This API access allows crypto tax providers to automatically pull your historical trading data into their accounting system. The procedure is simple to follow.
Click/tap a button in your exchange account's settings to establish a new API key, designate it for the crypto tax service, and take note of the API secret it creates.
The Exchange is then added to the crypto tax service by selecting it from a dropdown list, giving it a name, and entering both the API key and secret. Your trading action will then be digested.
Tax services, unlike trading bots, just require Read access. Because granting an external service the ability to deposit, trade, or withdraw is plainly exceedingly hazardous, most exchange API options are set to Read Only by default.
You'll have to go through the process again for each exchange where you have an account and have made a purchase.
In a couple of minutes, the service will calculate your tax liabilities based on the data in the API feed.
We stressed 'inside the API stream' since there are exceptions, as with most things in life. Certain forms of transactions, including as deposits, withdrawals, and derivatives, are not permitted on some exchanges. So, when you choose the exchange in issue from the crypto tax service's list, read the specifics carefully for any potential exceptions. We'll go through how to deal with them further down.
Transactions in the Wallet
The API approach makes processing your exchange transaction data reasonably easy, but it isn't available for wallets, and because cryptocurrencies work in different ways, there's no way to absorb all wallet transactions at once.
You'll need to approach wallets on a case-by-case basis, and your options will likely fall into one of the following categories, depending on the crypto tax service you choose:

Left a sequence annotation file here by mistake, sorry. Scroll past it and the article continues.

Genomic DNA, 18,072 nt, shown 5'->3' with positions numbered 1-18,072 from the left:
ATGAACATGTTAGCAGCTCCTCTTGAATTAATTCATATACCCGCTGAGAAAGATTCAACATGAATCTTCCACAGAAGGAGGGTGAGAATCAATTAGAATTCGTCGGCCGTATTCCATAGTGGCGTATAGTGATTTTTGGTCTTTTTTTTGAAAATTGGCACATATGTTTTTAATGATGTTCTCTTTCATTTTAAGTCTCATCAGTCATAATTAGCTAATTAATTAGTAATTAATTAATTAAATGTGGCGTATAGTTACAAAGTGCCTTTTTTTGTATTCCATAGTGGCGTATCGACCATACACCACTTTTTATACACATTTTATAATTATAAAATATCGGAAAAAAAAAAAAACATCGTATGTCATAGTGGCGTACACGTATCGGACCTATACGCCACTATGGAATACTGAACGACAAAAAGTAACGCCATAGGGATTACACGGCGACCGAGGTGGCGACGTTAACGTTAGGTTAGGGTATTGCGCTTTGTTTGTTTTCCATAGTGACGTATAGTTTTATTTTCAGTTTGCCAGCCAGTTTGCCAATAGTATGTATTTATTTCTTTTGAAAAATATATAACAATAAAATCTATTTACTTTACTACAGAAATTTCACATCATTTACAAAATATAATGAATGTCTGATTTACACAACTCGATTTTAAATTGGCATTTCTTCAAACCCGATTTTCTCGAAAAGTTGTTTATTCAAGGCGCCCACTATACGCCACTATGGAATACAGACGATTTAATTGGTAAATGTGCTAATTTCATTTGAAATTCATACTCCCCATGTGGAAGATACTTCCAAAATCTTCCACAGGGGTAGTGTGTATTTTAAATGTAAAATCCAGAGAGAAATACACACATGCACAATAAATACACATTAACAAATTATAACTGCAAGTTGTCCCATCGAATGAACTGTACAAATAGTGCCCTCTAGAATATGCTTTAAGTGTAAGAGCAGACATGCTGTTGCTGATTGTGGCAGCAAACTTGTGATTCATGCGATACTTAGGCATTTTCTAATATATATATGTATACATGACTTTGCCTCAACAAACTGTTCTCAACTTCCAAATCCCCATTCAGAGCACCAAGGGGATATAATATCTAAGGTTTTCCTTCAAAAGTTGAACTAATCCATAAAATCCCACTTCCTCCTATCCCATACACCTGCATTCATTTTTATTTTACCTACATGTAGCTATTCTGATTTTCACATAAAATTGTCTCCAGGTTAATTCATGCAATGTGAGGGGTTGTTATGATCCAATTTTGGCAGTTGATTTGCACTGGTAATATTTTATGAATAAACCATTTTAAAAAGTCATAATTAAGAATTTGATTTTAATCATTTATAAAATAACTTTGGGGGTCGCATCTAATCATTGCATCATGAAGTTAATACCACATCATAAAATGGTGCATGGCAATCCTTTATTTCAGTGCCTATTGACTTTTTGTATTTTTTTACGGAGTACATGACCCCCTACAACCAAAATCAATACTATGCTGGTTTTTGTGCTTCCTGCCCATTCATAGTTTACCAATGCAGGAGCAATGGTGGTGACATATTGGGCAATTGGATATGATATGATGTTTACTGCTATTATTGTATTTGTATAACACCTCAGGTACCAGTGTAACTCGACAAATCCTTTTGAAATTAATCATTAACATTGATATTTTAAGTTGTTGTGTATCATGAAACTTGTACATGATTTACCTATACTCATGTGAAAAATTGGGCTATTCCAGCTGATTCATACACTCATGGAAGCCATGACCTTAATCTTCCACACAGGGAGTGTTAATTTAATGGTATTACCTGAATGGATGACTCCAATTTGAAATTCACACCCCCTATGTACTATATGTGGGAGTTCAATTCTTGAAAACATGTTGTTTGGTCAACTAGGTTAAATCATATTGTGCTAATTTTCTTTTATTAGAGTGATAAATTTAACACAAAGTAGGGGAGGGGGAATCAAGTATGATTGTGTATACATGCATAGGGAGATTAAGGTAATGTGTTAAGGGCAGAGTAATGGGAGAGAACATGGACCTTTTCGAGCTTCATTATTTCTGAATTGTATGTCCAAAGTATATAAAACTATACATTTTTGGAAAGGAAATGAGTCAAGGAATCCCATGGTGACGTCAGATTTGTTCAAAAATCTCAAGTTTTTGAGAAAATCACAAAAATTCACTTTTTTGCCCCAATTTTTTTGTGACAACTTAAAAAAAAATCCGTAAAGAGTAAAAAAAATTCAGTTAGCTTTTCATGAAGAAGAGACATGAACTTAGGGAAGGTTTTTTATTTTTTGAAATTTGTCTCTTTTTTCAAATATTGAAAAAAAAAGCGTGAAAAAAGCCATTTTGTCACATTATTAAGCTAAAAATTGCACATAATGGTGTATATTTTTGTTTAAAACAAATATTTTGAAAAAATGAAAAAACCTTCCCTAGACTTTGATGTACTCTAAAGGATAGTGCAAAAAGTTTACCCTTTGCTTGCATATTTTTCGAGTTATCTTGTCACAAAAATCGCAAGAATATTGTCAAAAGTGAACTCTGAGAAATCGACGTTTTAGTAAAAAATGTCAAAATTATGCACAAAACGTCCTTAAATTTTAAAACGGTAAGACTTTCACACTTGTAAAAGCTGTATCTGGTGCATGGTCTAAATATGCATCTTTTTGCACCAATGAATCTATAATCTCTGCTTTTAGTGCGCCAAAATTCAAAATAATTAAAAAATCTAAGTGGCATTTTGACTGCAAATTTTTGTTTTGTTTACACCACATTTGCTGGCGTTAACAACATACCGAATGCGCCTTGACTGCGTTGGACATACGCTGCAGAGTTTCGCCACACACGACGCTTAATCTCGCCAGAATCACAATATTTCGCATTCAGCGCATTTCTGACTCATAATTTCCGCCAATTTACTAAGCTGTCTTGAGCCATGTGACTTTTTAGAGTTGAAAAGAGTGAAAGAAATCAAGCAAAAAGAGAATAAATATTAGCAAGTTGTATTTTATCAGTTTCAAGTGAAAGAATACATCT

xpub addresses and HD wallets
Adding public addresses to the system
CSVs: Exporting, Importing, and Generating
Inputting Transactions by Hand
xpub Addresses & HD Wallets
The process is rather simple for HD wallets and coins that employ Bitcoin's UTXO approach to transactions because they are designed to nest all addresses you've ever used into something called your xpub address. Bitcoin, Bitcoin Cash, Dash, Dogecoin, Litecoin, and Zcash are all examples of this.
An xpub address is a long public address that can be used to generate all child addresses.
Because the crypto tax service may see all of the connected addresses and transactions by revealing just one address, this isn't information you'd give out on a frequent basis for privacy concerns.
If you've had Bitcoin since before the Segwit upgrade, you'll need to import the Legacy xpub file, else your previous transactions will be lost.
Importing Addresses from the Internet
Though Bitcoin is the most popular cryptocurrency, there are many more transactions that need you to publish your public address on other blockchains.
It's as simple as submitting your Ethereum address to Ethereum-based wallets like Meta Mask, and the software takes care of the rest for all supported ERC20 tokens.
In fact, for most wallets, all you have to do is add the addresses for each coin you want to use.
Using a decent naming convention is a crucial recommendation. The number of imported wallets might soon reach double digits, and identifying them without a clear name is impossible.
The same is true for the main Ethereum-based DEFI services like Compound or Uniswap; you provide your Ethereum address and the software takes care of the rest. However, given the explosion in DEFI, NFTs, CEFI, and beyond, there's a good chance that a service you've used isn't supported, which means you'll have to do it yourself.
Manual transaction entry and CSV import
So far, everything we've heard regarding crypto tax services has been positive.
They can help you with a lot of the heavy lifting, which will be a tremendous help, but they can't help you with everything. There's no way to quantify it, but a reasonable estimate is that crypto tax services can process 70% of the average crypto user's transactions automatically, leaving 30% in the dark.
Providing public addresses won't work if you're using a service that does more than just send/receive but also adds value. You may be able to download transactions as a CSV and import them into the software, which is fine as long as the formatting matches that of the crypto tax provider you've chosen.
If it doesn't, you'll have to get your hands dirty and try to change the data so that it can be displayed in the proper format. Anyone who has attempted handling complex date/time formats knows how irritating and time-consuming it can be.
Some wallet or DEFI services don't even provide downloaded transactions, so you'll have to rely on block explorer services to provide a JSON output, which you can then convert to CSV and format as needed.